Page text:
CDOT: New Cimarron interchange to be ready by July 2017
The Colorado Department of Transportation (CDOT) has begun narrowing down a schedule and design priorities for construction of the new Cimarron/I-25 interchange.
According to information presented Dec. 11 by CDOT Region 2 Resident Engineer Dave Watt, construction will start sometime in the winter of 2014-15, with the new structure ready for motorists by July 1, 2017.
Also, based on preliminary discussions CDOT has been holding with “stakeholders” (influential groups and individuals in the community), four “project goals” have been determined, including “an aesthetically pleasing design” that Watt pledged will underscore the interchange as a “gateway to the mountains.”
He presented his information at a meeting of the Pikes Peak Area Council of Governments (PPACG) Board of Directors, which consists of elected officials from a three-county region including El Paso.
No vote was required; the board had made the interchange its top priority early this year, successfully seeking dollars through a competitive CDOT funding process. As part of the effort, officials from Colorado Springs and El Paso County even pledged local funds to help attain the state project's $95 million funding target.
The project will not just replace the interchange, it will reduce the interstate's curve about a half-mile south of Cimarron, moving some of the roadway 25 feet to the west. “We see a lot better curve, with better alignment and safety,” Watt said. “It will function a lot better than it does today.”
The northern limit of the project will be the Colorado Avenue overpass, which was replaced in the COSMIX project of 2005-07.
Some design concepts for Cimarron/I-25 have shown a flyover ramp for westbound highway drivers to get on the interstate going north. Watt pointed out that the project will not include that feature, but will build the interchange in a way that would “accommodate” the flyover in the future.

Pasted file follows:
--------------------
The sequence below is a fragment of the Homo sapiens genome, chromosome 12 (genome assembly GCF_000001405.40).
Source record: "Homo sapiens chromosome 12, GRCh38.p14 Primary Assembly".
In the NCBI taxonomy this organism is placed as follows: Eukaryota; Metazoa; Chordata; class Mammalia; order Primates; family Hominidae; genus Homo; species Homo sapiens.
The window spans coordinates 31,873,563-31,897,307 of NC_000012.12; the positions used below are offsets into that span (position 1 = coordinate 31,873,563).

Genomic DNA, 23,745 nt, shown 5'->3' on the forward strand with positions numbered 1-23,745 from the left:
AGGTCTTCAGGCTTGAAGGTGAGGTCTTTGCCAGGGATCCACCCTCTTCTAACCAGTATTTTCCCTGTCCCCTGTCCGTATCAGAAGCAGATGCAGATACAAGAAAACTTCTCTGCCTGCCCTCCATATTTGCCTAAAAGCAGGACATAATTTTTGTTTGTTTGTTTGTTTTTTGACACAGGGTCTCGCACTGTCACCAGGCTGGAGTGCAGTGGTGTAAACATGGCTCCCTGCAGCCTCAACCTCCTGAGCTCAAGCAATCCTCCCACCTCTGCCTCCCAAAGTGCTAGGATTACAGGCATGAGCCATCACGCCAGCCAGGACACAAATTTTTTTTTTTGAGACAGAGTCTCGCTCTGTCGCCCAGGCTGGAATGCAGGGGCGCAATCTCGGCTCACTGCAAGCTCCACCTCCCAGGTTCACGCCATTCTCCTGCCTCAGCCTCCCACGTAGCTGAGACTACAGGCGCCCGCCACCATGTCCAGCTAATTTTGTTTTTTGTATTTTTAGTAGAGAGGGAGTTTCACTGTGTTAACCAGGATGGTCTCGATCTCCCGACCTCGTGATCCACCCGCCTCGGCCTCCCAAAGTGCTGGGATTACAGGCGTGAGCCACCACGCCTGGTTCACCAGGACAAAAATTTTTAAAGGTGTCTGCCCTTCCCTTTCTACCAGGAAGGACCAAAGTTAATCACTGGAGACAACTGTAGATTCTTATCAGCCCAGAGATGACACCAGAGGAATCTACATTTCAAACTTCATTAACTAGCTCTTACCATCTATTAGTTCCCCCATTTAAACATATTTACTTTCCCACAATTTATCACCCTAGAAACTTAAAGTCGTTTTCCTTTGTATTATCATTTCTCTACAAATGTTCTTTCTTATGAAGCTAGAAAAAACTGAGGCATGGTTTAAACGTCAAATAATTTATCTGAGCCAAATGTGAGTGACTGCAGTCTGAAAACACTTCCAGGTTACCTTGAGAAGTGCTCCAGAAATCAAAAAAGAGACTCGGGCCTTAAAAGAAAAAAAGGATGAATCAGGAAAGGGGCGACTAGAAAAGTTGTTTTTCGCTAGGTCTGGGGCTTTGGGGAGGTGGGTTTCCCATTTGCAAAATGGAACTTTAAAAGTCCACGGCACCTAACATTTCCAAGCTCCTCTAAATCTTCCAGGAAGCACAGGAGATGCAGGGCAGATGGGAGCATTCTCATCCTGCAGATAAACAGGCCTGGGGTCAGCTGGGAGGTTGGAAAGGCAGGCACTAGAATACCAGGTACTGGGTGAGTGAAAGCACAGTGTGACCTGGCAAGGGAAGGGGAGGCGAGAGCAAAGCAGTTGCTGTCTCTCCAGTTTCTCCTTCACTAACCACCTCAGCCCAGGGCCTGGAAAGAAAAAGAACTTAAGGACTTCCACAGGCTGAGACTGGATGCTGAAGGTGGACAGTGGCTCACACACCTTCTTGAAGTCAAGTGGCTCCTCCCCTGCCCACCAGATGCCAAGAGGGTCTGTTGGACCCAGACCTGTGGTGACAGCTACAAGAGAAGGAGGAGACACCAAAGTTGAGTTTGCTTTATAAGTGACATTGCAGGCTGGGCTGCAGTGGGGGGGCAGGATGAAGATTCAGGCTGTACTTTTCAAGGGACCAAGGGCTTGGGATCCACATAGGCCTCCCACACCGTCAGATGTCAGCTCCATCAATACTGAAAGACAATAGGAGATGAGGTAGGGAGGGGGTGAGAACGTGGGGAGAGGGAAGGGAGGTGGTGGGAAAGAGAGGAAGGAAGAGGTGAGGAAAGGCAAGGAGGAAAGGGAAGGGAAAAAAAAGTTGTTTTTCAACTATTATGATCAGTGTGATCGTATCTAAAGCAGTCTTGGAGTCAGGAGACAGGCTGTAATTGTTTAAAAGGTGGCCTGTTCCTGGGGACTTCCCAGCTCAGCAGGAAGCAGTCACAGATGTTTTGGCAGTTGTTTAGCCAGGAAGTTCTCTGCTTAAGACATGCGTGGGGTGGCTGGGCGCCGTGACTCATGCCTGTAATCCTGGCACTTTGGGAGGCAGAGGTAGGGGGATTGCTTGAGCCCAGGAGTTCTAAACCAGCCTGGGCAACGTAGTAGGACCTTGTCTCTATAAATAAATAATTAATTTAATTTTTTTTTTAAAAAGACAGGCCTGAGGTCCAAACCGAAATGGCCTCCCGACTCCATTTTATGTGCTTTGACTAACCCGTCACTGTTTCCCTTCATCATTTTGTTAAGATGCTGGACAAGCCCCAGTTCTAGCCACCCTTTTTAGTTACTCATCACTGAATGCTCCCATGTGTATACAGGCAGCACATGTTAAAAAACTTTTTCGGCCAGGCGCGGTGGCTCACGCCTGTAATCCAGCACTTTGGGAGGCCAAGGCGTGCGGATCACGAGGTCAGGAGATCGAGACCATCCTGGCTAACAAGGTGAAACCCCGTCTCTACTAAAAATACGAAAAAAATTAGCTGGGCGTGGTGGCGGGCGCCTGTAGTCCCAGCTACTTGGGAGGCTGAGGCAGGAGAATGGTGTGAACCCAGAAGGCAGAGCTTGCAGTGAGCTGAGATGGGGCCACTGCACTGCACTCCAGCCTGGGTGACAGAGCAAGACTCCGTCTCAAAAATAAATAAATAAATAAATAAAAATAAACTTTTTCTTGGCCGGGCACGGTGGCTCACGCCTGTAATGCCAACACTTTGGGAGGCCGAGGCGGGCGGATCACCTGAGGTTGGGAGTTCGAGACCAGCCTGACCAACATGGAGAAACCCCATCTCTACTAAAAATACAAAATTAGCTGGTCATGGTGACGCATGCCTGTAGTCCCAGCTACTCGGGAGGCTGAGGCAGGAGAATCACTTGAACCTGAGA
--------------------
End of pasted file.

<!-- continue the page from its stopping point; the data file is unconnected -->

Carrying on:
All the ramps will be changed, with a layout underneath the interchange similar to the one at Garden of the Gods and I-25.
As stated previously, the project will be accomplished under a “design/build” format, in which only about 20 percent of the design is hard and fast, which gives the contractor flexibility to make decisions based on findings in the field. The same approach was used for the COSMIX project.
CDOT's project schedule shows that it began preparing design/build documents this fall, leading up to an eventual contractor selection in the winter of 2014-15.
The four project goals, in order of priority, are to:
“Maximize safety, capacity and operation of the transportation network within the project budget.
“Complete project construction to be fully operational before July 1, 2017.
“Minimize impacts inconvenience to the community, motorists, businesses, downtown and the public during construction.
“Achieve an aesthetically pleasing design compatible with current and future amenities and enhancements in and around the interchange.”
In conjunction with the recent widening north of Woodmen Road and the new Fillmore/I-25 interchange (construction to start in early 2014), the Cimarron work as planned will finish the job of upgrading the interstate's interchanges/overpasses and providing six lanes all the way through Colorado Springs.
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